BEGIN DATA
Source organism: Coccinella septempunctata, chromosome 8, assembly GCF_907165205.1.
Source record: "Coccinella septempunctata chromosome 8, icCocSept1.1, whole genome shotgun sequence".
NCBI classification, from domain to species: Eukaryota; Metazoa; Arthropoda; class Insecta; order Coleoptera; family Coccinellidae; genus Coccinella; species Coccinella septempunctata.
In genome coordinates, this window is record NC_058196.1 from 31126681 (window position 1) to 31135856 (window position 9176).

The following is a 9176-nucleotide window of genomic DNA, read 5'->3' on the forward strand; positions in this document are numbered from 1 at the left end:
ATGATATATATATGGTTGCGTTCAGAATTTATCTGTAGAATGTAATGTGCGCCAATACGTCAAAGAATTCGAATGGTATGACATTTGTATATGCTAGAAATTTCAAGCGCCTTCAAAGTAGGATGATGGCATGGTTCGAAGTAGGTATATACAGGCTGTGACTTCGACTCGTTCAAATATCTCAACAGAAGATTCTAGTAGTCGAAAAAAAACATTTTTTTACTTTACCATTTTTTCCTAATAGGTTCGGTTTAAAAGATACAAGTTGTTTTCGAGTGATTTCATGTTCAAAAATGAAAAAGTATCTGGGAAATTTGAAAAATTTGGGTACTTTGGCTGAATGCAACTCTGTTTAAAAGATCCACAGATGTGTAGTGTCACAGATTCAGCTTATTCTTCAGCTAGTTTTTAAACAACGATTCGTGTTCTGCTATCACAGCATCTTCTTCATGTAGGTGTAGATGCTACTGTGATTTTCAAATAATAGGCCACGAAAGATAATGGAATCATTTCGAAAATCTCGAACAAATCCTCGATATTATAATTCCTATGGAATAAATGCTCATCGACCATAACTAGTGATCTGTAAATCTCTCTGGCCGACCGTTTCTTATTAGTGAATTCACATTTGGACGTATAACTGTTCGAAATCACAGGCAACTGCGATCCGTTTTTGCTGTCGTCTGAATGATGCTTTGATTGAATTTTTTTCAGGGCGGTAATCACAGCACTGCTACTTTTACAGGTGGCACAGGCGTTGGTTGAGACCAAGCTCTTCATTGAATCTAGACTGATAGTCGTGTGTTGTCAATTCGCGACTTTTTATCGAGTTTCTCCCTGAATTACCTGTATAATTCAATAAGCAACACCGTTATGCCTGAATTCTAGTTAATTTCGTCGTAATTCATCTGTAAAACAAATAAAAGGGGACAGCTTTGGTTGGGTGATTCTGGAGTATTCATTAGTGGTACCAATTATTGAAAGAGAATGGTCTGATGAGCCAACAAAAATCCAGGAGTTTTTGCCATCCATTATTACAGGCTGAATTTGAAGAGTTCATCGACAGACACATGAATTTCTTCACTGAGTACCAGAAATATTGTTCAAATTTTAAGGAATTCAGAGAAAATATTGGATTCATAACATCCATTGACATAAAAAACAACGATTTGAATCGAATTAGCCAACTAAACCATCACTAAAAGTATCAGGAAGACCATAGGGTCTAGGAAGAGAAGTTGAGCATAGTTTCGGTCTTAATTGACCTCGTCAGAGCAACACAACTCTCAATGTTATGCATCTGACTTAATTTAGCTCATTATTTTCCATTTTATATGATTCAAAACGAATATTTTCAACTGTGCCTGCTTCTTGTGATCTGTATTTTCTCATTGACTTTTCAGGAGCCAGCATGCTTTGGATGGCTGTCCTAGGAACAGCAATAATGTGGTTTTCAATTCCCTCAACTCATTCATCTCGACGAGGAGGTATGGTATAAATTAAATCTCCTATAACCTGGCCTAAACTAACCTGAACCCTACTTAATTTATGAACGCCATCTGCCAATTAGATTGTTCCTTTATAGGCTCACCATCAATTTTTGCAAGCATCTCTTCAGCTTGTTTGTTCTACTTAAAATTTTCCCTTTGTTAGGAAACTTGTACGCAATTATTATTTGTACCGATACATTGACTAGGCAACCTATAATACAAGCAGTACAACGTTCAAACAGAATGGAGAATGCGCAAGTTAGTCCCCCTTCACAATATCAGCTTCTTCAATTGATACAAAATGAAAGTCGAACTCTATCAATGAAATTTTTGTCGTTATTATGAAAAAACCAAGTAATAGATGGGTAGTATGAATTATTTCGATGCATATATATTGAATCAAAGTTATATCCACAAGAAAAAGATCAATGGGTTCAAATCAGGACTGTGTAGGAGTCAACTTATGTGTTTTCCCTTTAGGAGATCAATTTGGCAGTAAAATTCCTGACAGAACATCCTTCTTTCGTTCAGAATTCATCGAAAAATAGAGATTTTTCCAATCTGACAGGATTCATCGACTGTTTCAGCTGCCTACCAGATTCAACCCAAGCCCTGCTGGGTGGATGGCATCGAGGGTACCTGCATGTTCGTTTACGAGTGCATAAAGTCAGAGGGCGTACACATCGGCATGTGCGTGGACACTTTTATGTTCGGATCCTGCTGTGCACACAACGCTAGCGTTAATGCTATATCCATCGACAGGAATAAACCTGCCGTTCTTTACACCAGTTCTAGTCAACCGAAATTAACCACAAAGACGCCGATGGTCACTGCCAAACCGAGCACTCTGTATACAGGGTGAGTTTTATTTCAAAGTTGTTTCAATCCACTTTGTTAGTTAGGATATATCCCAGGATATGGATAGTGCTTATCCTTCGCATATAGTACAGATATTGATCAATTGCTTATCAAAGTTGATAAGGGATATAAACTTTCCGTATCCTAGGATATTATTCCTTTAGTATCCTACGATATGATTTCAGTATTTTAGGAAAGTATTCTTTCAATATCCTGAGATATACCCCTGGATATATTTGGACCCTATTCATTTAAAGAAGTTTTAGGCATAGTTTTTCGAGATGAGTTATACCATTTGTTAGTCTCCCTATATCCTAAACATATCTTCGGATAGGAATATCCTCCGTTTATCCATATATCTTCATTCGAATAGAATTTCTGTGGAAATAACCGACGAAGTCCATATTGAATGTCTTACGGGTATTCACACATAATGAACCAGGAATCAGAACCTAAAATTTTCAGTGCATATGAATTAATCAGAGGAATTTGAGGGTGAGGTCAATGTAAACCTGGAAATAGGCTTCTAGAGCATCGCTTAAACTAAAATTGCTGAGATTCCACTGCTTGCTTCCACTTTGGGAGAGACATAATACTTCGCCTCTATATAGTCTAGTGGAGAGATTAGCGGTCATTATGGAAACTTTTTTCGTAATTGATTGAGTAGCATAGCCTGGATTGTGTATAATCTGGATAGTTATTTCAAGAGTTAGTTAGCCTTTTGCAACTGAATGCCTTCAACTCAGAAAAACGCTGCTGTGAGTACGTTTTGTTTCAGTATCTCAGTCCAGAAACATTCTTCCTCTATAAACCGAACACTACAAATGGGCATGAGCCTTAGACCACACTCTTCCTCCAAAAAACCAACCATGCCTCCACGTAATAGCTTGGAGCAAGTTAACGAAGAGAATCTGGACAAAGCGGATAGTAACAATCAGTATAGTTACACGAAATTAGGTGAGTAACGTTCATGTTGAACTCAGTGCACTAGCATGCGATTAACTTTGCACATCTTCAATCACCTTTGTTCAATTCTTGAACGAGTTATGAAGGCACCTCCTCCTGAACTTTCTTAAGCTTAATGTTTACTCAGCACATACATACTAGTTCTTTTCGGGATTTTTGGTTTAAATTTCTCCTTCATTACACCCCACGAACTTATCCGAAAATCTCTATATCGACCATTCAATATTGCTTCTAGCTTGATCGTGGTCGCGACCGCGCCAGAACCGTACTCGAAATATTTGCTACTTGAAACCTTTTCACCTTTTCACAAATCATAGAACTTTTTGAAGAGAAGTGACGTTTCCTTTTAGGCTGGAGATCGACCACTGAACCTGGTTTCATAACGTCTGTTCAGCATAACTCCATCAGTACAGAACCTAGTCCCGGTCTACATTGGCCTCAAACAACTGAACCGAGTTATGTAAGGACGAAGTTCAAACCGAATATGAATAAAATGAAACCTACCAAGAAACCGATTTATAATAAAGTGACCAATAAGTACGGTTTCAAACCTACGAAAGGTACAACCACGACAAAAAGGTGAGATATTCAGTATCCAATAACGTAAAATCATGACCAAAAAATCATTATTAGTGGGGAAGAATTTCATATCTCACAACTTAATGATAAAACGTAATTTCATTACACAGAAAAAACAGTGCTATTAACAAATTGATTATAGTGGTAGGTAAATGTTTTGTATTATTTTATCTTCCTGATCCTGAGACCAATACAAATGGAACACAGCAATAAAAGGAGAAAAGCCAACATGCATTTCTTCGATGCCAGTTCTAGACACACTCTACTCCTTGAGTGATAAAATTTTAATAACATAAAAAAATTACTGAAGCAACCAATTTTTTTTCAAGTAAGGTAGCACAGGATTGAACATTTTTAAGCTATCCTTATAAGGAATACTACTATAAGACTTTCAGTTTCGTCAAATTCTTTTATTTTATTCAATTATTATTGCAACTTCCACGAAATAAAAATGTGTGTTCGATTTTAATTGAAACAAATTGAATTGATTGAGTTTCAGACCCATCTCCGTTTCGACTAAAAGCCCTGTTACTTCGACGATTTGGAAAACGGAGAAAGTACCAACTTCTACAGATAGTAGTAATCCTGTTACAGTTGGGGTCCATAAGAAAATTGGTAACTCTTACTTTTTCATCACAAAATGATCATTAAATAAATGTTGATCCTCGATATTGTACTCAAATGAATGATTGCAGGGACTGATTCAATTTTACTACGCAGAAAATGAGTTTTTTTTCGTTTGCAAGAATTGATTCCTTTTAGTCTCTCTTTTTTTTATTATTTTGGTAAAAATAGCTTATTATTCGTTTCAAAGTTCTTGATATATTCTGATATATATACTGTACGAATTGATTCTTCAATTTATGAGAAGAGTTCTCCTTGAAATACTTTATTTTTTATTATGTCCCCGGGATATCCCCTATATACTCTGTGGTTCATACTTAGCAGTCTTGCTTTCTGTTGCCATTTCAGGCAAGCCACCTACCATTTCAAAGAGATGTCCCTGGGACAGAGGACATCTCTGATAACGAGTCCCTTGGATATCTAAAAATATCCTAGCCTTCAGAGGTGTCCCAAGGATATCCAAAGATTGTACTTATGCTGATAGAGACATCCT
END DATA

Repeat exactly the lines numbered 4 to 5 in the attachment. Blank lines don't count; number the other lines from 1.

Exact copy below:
In genome coordinates, this window is record NC_058196.1 from 31126681 (window position 1) to 31135856 (window position 9176).

The following is a 9176-nucleotide window of genomic DNA, read 5'->3' on the forward strand; positions in this document are numbered from 1 at the left end: